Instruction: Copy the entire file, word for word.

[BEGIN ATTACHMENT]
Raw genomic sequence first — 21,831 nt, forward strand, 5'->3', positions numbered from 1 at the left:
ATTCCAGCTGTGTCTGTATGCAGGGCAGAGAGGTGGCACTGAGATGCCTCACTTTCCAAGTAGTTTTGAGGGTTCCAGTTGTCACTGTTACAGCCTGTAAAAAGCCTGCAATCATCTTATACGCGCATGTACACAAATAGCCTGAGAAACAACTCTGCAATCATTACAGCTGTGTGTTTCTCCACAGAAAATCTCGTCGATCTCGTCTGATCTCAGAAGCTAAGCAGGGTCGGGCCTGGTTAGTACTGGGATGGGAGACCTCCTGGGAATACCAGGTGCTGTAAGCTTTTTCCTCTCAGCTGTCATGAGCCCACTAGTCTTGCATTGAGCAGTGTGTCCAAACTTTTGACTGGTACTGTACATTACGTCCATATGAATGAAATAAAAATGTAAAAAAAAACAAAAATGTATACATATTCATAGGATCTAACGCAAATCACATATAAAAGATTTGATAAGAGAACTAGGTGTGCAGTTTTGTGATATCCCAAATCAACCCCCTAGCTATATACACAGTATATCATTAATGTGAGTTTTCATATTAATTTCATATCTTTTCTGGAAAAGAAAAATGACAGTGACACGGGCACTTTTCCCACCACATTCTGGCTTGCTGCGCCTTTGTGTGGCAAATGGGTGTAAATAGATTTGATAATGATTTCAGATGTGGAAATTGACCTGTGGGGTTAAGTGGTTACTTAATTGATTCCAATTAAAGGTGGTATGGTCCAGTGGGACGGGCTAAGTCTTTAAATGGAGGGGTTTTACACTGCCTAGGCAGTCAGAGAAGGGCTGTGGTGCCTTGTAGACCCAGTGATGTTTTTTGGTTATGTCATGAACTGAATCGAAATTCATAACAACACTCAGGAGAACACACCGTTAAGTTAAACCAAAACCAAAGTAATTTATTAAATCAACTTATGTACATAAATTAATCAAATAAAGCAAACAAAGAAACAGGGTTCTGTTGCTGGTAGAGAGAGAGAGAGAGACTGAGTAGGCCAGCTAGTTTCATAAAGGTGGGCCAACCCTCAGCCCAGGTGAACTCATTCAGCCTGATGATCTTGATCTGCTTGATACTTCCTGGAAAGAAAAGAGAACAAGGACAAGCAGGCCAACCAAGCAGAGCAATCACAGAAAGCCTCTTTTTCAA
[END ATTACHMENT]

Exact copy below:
Raw genomic sequence first — 21,831 nt, forward strand, 5'->3', positions numbered from 1 at the left:
ATTCCAGCTGTGTCTGTATGCAGGGCAGAGAGGTGGCACTGAGATGCCTCACTTTCCAAGTAGTTTTGAGGGTTCCAGTTGTCACTGTTACAGCCTGTAAAAAGCCTGCAATCATCTTATACGCGCATGTACACAAATAGCCTGAGAAACAACTCTGCAATCATTACAGCTGTGTGTTTCTCCACAGAAAATCTCGTCGATCTCGTCTGATCTCAGAAGCTAAGCAGGGTCGGGCCTGGTTAGTACTGGGATGGGAGACCTCCTGGGAATACCAGGTGCTGTAAGCTTTTTCCTCTCAGCTGTCATGAGCCCACTAGTCTTGCATTGAGCAGTGTGTCCAAACTTTTGACTGGTACTGTACATTACGTCCATATGAATGAAATAAAAATGTAAAAAAAAACAAAAATGTATACATATTCATAGGATCTAACGCAAATCACATATAAAAGATTTGATAAGAGAACTAGGTGTGCAGTTTTGTGATATCCCAAATCAACCCCCTAGCTATATACACAGTATATCATTAATGTGAGTTTTCATATTAATTTCATATCTTTTCTGGAAAAGAAAAATGACAGTGACACGGGCACTTTTCCCACCACATTCTGGCTTGCTGCGCCTTTGTGTGGCAAATGGGTGTAAATAGATTTGATAATGATTTCAGATGTGGAAATTGACCTGTGGGGTTAAGTGGTTACTTAATTGATTCCAATTAAAGGTGGTATGGTCCAGTGGGACGGGCTAAGTCTTTAAATGGAGGGGTTTTACACTGCCTAGGCAGTCAGAGAAGGGCTGTGGTGCCTTGTAGACCCAGTGATGTTTTTTGGTTATGTCATGAACTGAATCGAAATTCATAACAACACTCAGGAGAACACACCGTTAAGTTAAACCAAAACCAAAGTAATTTATTAAATCAACTTATGTACATAAATTAATCAAATAAAGCAAACAAAGAAACAGGGTTCTGTTGCTGGTAGAGAGAGAGAGAGAGACTGAGTAGGCCAGCTAGTTTCATAAAGGTGGGCCAACCCTCAGCCCAGGTGAACTCATTCAGCCTGATGATCTTGATCTGCTTGATACTTCCTGGAAAGAAAAGAGAACAAGGACAAGCAGGCCAACCAAGCAGAGCAATCACAGAAAGCCTCTTTTTCAA